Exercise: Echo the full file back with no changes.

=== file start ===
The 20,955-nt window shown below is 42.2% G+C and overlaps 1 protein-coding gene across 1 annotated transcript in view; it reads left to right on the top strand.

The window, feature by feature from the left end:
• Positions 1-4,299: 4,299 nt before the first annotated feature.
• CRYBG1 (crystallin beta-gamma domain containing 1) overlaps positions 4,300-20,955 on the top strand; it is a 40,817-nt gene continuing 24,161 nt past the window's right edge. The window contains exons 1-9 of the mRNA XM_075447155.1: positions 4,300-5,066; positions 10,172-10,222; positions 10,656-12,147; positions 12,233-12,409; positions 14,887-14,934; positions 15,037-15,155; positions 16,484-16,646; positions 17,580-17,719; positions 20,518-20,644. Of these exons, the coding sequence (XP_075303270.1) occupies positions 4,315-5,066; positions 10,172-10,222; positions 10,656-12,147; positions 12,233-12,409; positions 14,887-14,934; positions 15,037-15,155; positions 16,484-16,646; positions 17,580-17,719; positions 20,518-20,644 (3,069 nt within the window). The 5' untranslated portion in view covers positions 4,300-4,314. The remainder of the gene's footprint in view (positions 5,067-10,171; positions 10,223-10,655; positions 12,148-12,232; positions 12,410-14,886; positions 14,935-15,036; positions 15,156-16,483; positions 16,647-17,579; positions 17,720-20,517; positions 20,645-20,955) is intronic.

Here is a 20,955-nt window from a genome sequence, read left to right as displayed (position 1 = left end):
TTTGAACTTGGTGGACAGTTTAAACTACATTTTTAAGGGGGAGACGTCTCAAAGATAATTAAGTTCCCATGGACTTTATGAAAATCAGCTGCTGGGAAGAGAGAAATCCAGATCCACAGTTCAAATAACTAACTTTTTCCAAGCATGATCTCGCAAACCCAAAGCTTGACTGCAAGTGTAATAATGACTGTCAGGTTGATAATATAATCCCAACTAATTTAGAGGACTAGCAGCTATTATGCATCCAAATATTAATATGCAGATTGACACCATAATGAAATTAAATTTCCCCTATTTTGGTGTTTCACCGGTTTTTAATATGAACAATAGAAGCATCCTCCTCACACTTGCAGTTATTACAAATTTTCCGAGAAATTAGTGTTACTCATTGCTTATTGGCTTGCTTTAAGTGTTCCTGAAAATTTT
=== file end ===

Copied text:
The 20,955-nt window shown below is 42.2% G+C and overlaps 1 protein-coding gene across 1 annotated transcript in view; it reads left to right on the top strand.

The window, feature by feature from the left end:
• Positions 1-4,299: 4,299 nt before the first annotated feature.
• CRYBG1 (crystallin beta-gamma domain containing 1) overlaps positions 4,300-20,955 on the top strand; it is a 40,817-nt gene continuing 24,161 nt past the window's right edge. The window contains exons 1-9 of the mRNA XM_075447155.1: positions 4,300-5,066; positions 10,172-10,222; positions 10,656-12,147; positions 12,233-12,409; positions 14,887-14,934; positions 15,037-15,155; positions 16,484-16,646; positions 17,580-17,719; positions 20,518-20,644. Of these exons, the coding sequence (XP_075303270.1) occupies positions 4,315-5,066; positions 10,172-10,222; positions 10,656-12,147; positions 12,233-12,409; positions 14,887-14,934; positions 15,037-15,155; positions 16,484-16,646; positions 17,580-17,719; positions 20,518-20,644 (3,069 nt within the window). The 5' untranslated portion in view covers positions 4,300-4,314. The remainder of the gene's footprint in view (positions 5,067-10,171; positions 10,223-10,655; positions 12,148-12,232; positions 12,410-14,886; positions 14,935-15,036; positions 15,156-16,483; positions 16,647-17,579; positions 17,720-20,517; positions 20,645-20,955) is intronic.

Here is a 20,955-nt window from a genome sequence, read left to right as displayed (position 1 = left end):
TTTGAACTTGGTGGACAGTTTAAACTACATTTTTAAGGGGGAGACGTCTCAAAGATAATTAAGTTCCCATGGACTTTATGAAAATCAGCTGCTGGGAAGAGAGAAATCCAGATCCACAGTTCAAATAACTAACTTTTTCCAAGCATGATCTCGCAAACCCAAAGCTTGACTGCAAGTGTAATAATGACTGTCAGGTTGATAATATAATCCCAACTAATTTAGAGGACTAGCAGCTATTATGCATCCAAATATTAATATGCAGATTGACACCATAATGAAATTAAATTTCCCCTATTTTGGTGTTTCACCGGTTTTTAATATGAACAATAGAAGCATCCTCCTCACACTTGCAGTTATTACAAATTTTCCGAGAAATTAGTGTTACTCATTGCTTATTGGCTTGCTTTAAGTGTTCCTGAAAATTTT